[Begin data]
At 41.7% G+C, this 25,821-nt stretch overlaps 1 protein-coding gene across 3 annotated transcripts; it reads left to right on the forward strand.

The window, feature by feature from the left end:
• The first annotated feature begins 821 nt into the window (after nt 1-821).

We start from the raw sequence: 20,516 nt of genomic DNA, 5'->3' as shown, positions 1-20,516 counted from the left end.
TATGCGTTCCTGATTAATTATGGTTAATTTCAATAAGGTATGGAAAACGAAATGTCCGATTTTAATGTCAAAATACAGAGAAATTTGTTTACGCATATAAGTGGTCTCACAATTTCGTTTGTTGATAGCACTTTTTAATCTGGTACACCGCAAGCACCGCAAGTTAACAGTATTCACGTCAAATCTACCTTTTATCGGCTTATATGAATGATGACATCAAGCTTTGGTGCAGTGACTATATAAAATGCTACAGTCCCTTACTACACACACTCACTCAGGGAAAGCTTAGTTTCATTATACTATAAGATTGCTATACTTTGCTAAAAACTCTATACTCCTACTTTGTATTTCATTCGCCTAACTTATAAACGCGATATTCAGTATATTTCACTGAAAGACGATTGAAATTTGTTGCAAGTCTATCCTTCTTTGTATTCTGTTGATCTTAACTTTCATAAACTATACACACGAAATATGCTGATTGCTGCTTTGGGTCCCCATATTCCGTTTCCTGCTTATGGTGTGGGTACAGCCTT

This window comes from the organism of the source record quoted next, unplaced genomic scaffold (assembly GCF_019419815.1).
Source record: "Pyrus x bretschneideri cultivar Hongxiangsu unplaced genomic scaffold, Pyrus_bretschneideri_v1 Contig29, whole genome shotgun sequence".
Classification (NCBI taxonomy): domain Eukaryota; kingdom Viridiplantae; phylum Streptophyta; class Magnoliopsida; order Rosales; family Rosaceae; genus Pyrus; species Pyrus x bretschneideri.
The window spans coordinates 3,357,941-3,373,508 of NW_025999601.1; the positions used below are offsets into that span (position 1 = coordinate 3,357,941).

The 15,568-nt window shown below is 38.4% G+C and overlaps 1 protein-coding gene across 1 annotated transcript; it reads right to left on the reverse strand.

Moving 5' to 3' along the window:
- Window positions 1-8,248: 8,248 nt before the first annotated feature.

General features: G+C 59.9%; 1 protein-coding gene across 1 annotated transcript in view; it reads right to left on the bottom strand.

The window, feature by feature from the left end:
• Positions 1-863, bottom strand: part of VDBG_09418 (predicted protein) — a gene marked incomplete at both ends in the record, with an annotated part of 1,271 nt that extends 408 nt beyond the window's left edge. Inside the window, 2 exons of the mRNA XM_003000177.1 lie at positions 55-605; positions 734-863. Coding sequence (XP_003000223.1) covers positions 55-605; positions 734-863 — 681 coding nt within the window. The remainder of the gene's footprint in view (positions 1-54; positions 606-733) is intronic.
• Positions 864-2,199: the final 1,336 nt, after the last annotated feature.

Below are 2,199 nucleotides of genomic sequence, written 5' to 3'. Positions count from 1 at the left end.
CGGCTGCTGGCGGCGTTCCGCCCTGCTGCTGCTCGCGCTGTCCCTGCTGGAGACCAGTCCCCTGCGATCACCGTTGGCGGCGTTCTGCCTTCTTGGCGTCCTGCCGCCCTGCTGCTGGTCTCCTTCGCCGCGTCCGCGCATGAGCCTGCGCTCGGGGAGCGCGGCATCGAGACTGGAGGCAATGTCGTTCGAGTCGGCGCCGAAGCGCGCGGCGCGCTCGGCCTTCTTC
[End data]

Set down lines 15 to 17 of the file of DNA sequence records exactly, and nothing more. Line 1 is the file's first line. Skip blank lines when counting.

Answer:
• Positions 1-863, bottom strand: part of VDBG_09418 (predicted protein) — a gene marked incomplete at both ends in the record, with an annotated part of 1,271 nt that extends 408 nt beyond the window's left edge. Inside the window, 2 exons of the mRNA XM_003000177.1 lie at positions 55-605; positions 734-863. Coding sequence (XP_003000223.1) covers positions 55-605; positions 734-863 — 681 coding nt within the window. The remainder of the gene's footprint in view (positions 1-54; positions 606-733) is intronic.
• Positions 864-2,199: the final 1,336 nt, after the last annotated feature.

Below are 2,199 nucleotides of genomic sequence, written 5' to 3'. Positions count from 1 at the left end.